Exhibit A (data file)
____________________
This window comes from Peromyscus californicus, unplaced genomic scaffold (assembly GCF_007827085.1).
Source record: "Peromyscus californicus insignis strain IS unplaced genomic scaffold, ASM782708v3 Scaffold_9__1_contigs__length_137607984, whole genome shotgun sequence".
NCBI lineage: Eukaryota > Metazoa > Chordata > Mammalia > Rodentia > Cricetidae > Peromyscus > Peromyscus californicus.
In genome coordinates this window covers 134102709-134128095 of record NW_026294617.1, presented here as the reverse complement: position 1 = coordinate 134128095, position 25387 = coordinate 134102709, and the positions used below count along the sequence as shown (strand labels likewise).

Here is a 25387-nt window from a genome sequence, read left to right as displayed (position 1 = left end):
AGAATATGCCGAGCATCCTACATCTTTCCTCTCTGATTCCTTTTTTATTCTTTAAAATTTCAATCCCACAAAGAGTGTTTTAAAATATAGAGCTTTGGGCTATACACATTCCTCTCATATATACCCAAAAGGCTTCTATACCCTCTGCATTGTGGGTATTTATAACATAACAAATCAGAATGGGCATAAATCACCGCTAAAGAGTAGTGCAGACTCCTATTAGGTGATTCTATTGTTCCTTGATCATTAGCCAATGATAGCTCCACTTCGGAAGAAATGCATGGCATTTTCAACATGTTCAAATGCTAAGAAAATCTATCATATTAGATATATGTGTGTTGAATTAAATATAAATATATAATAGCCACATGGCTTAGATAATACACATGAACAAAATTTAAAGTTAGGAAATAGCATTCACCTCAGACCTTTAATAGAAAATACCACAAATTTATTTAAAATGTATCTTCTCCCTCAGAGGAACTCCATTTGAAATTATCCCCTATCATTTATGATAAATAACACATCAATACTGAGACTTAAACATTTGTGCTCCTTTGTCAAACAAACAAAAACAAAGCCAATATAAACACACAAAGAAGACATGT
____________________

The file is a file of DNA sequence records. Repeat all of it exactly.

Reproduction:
This window comes from Peromyscus californicus, unplaced genomic scaffold (assembly GCF_007827085.1).
Source record: "Peromyscus californicus insignis strain IS unplaced genomic scaffold, ASM782708v3 Scaffold_9__1_contigs__length_137607984, whole genome shotgun sequence".
NCBI lineage: Eukaryota > Metazoa > Chordata > Mammalia > Rodentia > Cricetidae > Peromyscus > Peromyscus californicus.
In genome coordinates this window covers 134102709-134128095 of record NW_026294617.1, presented here as the reverse complement: position 1 = coordinate 134128095, position 25387 = coordinate 134102709, and the positions used below count along the sequence as shown (strand labels likewise).

Here is a 25387-nt window from a genome sequence, read left to right as displayed (position 1 = left end):
AGAATATGCCGAGCATCCTACATCTTTCCTCTCTGATTCCTTTTTTATTCTTTAAAATTTCAATCCCACAAAGAGTGTTTTAAAATATAGAGCTTTGGGCTATACACATTCCTCTCATATATACCCAAAAGGCTTCTATACCCTCTGCATTGTGGGTATTTATAACATAACAAATCAGAATGGGCATAAATCACCGCTAAAGAGTAGTGCAGACTCCTATTAGGTGATTCTATTGTTCCTTGATCATTAGCCAATGATAGCTCCACTTCGGAAGAAATGCATGGCATTTTCAACATGTTCAAATGCTAAGAAAATCTATCATATTAGATATATGTGTGTTGAATTAAATATAAATATATAATAGCCACATGGCTTAGATAATACACATGAACAAAATTTAAAGTTAGGAAATAGCATTCACCTCAGACCTTTAATAGAAAATACCACAAATTTATTTAAAATGTATCTTCTCCCTCAGAGGAACTCCATTTGAAATTATCCCCTATCATTTATGATAAATAACACATCAATACTGAGACTTAAACATTTGTGCTCCTTTGTCAAACAAACAAAAACAAAGCCAATATAAACACACAAAGAAGACATGT